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Book Cover Appreciation

I recently went to a book signing promoting this book, “The Fault in Our Stars” by John Green. It was a concert/book signing combo event, so my ticket came with a free copy of the book. I didn’t get to ask during Q&A, but I found myself particularly intrigued by the cover.

“The Fault in Our Stars” is a comedy-drama revolving around the lives of cancer kids Hazel Grace and Augustus Waters. Without delving into the plot, I found that it wasn’t until AFTER finishing the book that I had a new appreciation for the cover.

The color choices, dark blue, and the positioning of the overlapping black and white cloud-shapes, and the chalk font serve as layered symbolisms for life and death. The black and white clouds serve as a metaphor for the duality of life (and its flipside, death) and both main characters. The white cloud, life, still has a bit of black death in it. The black cloud, death, still has inklings of life that aren’t swallowed up yet. The use of cloud shapes can additionally be viewed as a symbol for the ever-changing shifts the characters go through, both physically and emotionally.

Additionally, the chalk font became exceedingly poignant to me upon finishing the book. At first I thought chalk was just used as a stylistic choice or because the book revolves around young people, but I now believe it’s a metaphor for the temporariness of life. Chalk is what we write in when we plan to erase what we’ve written, and when using it to represent characters with cancer it demonstrates just how quickly and easily they can be erased, so to speak.

It’s also a damn good book, so everyone should definitely read it. It’s the first book-book I’ve read since Harry Potter like four years ago.

Has anyone else had any times where a book or movie cover came to life after experiencing the story it held?


  1. kwalter wrote:

    I really like the parallel you made between life and chalk, and couldn’t help but think that you could also equate situation (since there’s a chalkboard used in the illustration) to perhaps there being a second chance for everyone (especially cancer patients) since we can always start over/rewrite what will happen in our life.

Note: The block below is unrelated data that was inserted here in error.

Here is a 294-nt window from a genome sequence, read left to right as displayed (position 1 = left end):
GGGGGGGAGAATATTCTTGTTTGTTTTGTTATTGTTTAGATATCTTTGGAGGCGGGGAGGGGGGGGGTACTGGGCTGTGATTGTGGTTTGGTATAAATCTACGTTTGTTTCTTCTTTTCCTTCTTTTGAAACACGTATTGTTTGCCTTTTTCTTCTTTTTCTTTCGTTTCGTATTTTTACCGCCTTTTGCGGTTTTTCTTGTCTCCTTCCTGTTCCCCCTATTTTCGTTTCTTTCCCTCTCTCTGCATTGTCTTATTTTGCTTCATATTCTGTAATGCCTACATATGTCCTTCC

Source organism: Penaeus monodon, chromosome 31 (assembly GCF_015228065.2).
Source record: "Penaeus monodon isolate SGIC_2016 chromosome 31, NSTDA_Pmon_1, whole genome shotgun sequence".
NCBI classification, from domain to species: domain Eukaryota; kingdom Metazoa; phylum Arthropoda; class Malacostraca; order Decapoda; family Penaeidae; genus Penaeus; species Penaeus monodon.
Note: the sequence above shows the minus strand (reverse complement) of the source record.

Wednesday, March 7, 2012 at 7:50 pm | Permalink
  2. Randall Parrish wrote:

    Touché, Kristina! One of the characters loses his eyes to cancer, but remains cancer free for the rest of the book. The book occasionally talks about recovering completely versus going into remission. Chalk definitely does make a typographic display of the flexibility and impermanence of their situation.

    Wednesday, March 7, 2012 at 7:53 pm | Permalink
  3. kwalter wrote:

    Going off what you said, the chalk as a typographic element also works as a way to differentiate the book from others. I can’t say I know any other book that uses chalk as part of its cover, and since that is the case I’m pretty sure I’ll now very easily be able to pick the book out in a bookstore. Also, I think maybe because the chalk aspect is so memorable, perhaps the stories will be memorable for me too (or maybe it reflects how these cancer patients had a memorable effect on the author??)

    Wednesday, March 7, 2012 at 8:08 pm | Permalink
  4. mguinand wrote:

    From the book cover alone, knowing me I would probably pick this up and want to know more about it. I love though how you explained the book and then found out the meaning for the design on the cover because I would have never guessed that! I can definitely see why they did what the did; you’re explanation makes the cover so much more meaningful.

    Thursday, March 15, 2012 at 4:21 pm | Permalink